AUSTIN, Texas – A retired Democratic judge was selected Thursday to preside over U.S. Rep. Tom DeLay’s money-laundering trial, but only after a game of musical benches that led all the way to Texas’ top jurist and raised questions about how elected judges can preside over politically charged cases.

San Antonio criminal District Judge Pat Priest, who hears cases only by special assignment, will take over the DeLay case at the request of Texas Chief Justice Wallace Jefferson. But Jefferson’s involvement was questioned, too, based on close political association with people involved in the DeLay case.

When the dust had settled from whirlwind court filings and motions that had little to do with the substance of the charges against the former House majority leader, Priest became the fifth judge to touch the case in two weeks.

In a state that picks its judges by partisan elections, the two sides in the DeLay case have squabbled over whether various judges are too Republican or too Democratic. Some experts said the entire exercise showed how the justice system loses public trust when judges must raise money and run for office under party labels.

“There’s a big underlying problem with judges being identified with political parties,” said former Supreme Court Chief Justice Tom Phillips, a Republican who has advocated changing the judicial selection process. “This case is a good reflection of the loss of public confidence that can lead to.”

The case began before state district Judge Bob Perkins of Austin, but DeLay’s attorneys asked for his removal, pointing to the judge’s $5,275 in contributions over five years to Democratic causes and candidates. They were particularly troubled by $200 he gave to the left-wing group, which has targeted DeLay.

On Tuesday, another retired judge ordered Perkins recused from the case. Then, the decision of who would be the trial judge went to Judge B.B. Schraub, a Republican who handles judicial administrative duties for Central Texas.

On Thursday, Travis County District Attorney Ronnie Earle called upon Schraub to recuse himself because of $5,600 in contributions he had given to Republicans, including $1,500 to Gov. Rick Perry. Perry also appointed him to his administrative post.

The district attorney, pointedly noting that a new standard seemed to be at work for judging judges, argued that because Perry was a key colleague of DeLay’s in the congressional redistricting fight of 2003, the judge was too entangled to handle the case.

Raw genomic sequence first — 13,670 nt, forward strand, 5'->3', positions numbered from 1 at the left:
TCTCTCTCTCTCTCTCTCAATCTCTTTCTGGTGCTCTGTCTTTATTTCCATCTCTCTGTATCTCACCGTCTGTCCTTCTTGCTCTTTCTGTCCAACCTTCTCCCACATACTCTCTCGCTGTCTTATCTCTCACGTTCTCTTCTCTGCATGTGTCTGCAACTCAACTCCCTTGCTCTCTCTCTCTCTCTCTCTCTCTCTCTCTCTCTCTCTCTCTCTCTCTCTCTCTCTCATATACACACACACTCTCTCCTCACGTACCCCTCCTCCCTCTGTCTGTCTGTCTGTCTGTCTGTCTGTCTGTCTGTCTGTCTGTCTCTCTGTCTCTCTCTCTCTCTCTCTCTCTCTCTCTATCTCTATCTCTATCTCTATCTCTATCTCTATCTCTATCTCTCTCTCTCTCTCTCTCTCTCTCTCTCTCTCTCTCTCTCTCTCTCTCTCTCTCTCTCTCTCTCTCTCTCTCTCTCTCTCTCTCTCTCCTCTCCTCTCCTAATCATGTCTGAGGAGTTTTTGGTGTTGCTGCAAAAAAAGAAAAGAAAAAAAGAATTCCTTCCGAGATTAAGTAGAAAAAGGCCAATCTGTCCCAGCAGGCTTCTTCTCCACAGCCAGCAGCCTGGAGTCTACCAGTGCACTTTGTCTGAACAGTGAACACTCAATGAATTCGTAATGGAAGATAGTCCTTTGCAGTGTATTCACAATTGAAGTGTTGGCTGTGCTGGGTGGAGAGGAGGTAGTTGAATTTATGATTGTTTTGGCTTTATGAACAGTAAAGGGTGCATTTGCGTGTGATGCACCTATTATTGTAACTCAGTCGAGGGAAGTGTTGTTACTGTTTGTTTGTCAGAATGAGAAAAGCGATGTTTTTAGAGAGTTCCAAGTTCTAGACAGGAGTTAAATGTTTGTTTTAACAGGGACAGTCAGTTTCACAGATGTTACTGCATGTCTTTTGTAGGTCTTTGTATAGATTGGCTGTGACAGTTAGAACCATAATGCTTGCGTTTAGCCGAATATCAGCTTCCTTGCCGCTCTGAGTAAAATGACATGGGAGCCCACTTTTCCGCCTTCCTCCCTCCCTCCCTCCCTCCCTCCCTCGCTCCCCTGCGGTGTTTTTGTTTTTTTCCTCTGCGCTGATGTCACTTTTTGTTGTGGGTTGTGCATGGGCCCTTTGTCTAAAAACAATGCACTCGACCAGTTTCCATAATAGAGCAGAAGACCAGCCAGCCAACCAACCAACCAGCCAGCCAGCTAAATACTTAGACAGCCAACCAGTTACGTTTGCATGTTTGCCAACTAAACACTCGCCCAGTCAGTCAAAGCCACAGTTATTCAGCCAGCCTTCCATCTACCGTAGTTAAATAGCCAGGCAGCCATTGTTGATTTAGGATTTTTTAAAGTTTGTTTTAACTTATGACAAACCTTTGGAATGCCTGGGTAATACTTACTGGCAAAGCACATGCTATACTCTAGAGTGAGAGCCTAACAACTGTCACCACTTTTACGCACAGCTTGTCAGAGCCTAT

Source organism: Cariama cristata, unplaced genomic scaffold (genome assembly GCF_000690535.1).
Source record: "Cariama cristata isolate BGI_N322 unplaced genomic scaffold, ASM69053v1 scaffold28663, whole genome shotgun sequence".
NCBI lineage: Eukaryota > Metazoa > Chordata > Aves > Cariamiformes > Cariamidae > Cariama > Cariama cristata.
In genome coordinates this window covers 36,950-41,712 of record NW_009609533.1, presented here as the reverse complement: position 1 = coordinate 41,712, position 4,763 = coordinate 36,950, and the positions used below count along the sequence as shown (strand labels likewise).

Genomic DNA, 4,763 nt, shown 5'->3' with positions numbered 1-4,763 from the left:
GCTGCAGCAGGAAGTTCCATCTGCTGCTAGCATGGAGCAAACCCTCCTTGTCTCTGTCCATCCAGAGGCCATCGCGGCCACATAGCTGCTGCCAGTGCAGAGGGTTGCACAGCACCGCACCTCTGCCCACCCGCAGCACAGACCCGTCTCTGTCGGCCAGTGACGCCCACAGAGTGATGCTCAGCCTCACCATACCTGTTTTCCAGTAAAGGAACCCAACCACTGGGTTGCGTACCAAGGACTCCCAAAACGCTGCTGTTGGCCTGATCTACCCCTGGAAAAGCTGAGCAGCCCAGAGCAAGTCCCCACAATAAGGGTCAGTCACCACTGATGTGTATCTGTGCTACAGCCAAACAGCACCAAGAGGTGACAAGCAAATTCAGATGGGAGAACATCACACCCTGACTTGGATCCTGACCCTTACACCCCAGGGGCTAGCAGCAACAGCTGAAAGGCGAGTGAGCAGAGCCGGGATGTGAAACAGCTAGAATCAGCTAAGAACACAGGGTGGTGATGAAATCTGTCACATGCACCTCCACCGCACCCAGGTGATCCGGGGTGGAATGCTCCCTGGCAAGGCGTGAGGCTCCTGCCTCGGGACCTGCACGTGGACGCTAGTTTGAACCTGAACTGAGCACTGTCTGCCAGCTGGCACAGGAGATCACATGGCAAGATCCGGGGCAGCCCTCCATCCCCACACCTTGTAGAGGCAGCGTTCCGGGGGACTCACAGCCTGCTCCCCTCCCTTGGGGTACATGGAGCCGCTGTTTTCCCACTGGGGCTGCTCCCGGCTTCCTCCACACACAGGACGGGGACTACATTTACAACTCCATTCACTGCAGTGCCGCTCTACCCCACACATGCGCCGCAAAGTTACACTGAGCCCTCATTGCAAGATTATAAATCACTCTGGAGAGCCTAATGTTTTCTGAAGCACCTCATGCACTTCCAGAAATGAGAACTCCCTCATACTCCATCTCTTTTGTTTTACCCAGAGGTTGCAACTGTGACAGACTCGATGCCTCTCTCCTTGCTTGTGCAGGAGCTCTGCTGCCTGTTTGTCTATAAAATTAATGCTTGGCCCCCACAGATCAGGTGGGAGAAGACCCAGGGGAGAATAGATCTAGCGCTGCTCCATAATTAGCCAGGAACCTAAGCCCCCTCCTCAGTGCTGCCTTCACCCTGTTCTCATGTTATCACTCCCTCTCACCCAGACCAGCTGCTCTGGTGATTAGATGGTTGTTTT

“The state wishes to stress that it believes Schraub to be completely fair and impartial, with a sterling reputation of honesty and integrity,” the motion read. “However, as the recusal of Judge Perkins reflected, such is unfortunately no longer the standard in our state for the judiciary.”

Earle said he realized his motion was unprecedented, “but of course, so was recusing a judge based on his political contributions.”

Within hours, Schraub recused himself and punted the case to Jefferson.

A search of campaign contribution reports showed that the chief justice shared the same campaign treasurer and fundraiser – Bill Ceverha and Susan Lilly – for his own 2002 election campaign as Texans for a Republican Majority political action committee.

That group, founded by DeLay, is the group charged with collecting the $190,000 in corporate money that is at the heart of his money laundering case.

DeLay and two of his lieutenants are charged with sending the $190,000 to the Republican National Committee along with a list of Texas GOP House candidates. Within weeks, seven statehouse candidates received $190,000 from the national party. It is illegal in Texas to use corporate or union money for political campaigns.

In addition, DeLay’s committee, Americans for a Republican Majority, donated $2,000 to Jefferson’s election campaign in October 2002, the same time frame of the allegedly illegal activity.

Osler McCarthy, a spokesman for the Supreme Court, said that Jefferson would have no comment on the political connections. And while Jefferson acted quickly in assigning the case to Priest, Earle filed a motion, apparently belatedly, arguing that the justice should recuse himself, too.

Earle had wanted the case assigned to a judge in Travis County, where the charges were brought.

Priest, 64, has made political contributions as well. Last year he provided a total of $600 to three Democratic state representatives from San Antonio, state records show.


Priest was an elected judge from 1980 to 1994 and has taught at St. Mary’s Law School in San Antonio.

Phillips said finding a judge to try a case with a hard-edged political basis will always be difficult.

“In this particular case, since we’re only talking about contributions, it might not be a matter of who is nonpartisan enough, but who is poor enough not to have made any contributions,” Phillips said.

He said he had confidence in Jefferson, who he described as particularly nonpolitical, and who has a strong reputation for fairness.

“To me, the more difficult question is just the daily erosion of public confidence when judges become too politicized,” Phillips said.

(c) 2005, The Dallas Morning News.

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Distributed by Knight Ridder/Tribune Information Services.

AP-NY-11-03-05 2055EST

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